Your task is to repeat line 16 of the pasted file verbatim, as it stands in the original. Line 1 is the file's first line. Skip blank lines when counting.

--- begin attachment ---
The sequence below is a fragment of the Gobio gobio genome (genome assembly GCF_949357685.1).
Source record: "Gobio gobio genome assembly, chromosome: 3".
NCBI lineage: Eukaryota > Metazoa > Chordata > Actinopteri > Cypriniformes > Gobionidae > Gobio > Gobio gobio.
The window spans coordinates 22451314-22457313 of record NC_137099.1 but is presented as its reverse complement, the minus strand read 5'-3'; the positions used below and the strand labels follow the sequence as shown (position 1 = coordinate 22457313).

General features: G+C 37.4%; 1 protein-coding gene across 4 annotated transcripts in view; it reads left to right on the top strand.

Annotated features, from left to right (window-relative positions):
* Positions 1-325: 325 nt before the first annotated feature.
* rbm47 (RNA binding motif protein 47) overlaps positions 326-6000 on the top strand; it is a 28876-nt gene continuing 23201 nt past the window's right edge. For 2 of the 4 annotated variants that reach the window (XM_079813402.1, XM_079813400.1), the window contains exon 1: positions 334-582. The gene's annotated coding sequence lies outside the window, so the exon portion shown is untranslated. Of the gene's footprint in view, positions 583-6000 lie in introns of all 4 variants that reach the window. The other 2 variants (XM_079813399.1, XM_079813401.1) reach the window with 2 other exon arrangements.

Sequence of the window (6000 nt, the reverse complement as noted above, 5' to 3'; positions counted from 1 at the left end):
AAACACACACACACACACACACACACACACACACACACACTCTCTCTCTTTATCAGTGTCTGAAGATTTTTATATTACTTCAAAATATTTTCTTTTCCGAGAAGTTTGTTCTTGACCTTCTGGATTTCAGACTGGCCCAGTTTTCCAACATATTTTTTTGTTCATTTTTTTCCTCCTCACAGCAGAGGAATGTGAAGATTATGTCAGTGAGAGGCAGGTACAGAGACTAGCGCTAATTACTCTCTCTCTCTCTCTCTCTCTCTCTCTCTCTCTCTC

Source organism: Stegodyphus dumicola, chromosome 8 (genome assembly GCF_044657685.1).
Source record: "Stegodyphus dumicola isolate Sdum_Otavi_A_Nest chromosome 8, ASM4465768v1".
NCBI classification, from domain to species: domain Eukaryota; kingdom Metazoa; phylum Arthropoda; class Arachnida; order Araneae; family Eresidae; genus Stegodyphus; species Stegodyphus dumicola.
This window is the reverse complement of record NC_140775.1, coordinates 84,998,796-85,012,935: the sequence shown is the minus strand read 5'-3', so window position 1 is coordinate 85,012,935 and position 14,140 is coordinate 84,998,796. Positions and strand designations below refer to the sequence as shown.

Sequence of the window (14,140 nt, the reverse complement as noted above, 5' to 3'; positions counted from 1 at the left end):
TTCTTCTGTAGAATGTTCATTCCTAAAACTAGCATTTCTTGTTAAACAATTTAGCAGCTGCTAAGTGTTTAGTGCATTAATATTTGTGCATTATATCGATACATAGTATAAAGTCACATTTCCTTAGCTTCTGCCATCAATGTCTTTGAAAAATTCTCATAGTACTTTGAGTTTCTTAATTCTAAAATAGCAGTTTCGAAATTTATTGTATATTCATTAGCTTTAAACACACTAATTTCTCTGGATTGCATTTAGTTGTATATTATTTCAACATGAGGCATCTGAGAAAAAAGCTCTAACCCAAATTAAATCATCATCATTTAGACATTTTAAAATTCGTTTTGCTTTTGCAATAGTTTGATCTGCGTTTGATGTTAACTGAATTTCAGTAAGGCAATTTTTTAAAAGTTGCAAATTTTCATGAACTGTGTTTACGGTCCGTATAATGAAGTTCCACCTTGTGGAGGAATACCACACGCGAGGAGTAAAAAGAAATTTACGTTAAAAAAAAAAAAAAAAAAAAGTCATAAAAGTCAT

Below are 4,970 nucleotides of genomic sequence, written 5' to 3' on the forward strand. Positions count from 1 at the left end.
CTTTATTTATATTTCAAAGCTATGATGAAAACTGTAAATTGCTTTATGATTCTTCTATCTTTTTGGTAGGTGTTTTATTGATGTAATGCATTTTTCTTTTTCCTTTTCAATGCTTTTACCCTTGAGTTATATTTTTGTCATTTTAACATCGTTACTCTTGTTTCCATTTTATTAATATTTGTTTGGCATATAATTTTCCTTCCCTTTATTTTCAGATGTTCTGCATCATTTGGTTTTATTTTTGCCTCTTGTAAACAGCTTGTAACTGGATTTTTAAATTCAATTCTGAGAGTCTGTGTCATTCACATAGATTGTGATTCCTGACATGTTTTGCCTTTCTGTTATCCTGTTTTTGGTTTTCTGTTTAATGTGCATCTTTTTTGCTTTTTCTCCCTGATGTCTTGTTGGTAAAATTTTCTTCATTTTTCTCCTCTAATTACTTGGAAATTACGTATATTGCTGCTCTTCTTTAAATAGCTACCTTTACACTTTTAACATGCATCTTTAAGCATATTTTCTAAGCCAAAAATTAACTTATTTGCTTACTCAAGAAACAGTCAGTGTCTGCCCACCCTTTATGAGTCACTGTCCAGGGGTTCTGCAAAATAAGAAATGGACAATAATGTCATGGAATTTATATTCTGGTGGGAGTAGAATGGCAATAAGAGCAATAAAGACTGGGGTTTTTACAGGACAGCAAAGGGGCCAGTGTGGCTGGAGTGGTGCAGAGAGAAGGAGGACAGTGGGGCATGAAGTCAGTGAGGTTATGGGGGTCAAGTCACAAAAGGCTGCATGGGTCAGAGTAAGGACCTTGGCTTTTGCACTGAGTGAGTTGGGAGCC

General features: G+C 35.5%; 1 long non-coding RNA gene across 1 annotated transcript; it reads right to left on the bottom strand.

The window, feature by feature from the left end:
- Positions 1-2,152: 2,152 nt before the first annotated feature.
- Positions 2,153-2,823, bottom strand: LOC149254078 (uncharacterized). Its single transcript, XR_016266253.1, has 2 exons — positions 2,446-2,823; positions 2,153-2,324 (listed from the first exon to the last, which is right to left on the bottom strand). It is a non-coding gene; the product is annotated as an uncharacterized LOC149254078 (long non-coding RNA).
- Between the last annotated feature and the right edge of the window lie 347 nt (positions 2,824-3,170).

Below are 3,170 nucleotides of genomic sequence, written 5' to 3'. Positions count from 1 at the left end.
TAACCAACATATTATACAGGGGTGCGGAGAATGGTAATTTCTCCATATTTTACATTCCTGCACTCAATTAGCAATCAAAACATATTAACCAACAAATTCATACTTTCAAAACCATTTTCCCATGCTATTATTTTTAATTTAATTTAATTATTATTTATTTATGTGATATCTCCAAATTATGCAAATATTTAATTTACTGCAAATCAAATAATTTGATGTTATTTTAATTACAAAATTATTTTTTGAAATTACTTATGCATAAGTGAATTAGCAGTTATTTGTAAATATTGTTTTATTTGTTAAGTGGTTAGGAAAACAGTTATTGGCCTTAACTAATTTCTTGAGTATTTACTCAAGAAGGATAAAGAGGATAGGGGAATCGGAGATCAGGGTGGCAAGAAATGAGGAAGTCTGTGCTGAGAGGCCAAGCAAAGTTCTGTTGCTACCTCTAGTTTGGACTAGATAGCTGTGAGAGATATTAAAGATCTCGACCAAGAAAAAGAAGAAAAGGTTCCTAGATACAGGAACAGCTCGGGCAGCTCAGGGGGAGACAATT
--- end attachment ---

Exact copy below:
TTCTTCTGTAGAATGTTCATTCCTAAAACTAGCATTTCTTGTTAAACAATTTAGCAGCTGCTAAGTGTTTAGTGCATTAATATTTGTGCATTATATCGATACATAGTATAAAGTCACATTTCCTTAGCTTCTGCCATCAATGTCTTTGAAAAATTCTCATAGTACTTTGAGTTTCTTAATTCTAAAATAGCAGTTTCGAAATTTATTGTATATTCATTAGCTTTAAACACACTAATTTCTCTGGATTGCATTTAGTTGTATATTATTTCAACATGAGGCATCTGAGAAAAAAGCTCTAACCCAAATTAAATCATCATCATTTAGACATTTTAAAATTCGTTTTGCTTTTGCAATAGTTTGATCTGCGTTTGATGTTAACTGAATTTCAGTAAGGCAATTTTTTAAAAGTTGCAAATTTTCATGAACTGTGTTTACGGTCCGTATAATGAAGTTCCACCTTGTGGAGGAATACCACACGCGAGGAGTAAAAAGAAATTTACGTTAAAAAAAAAAAAAAAAAAAAGTCATAAAAGTCAT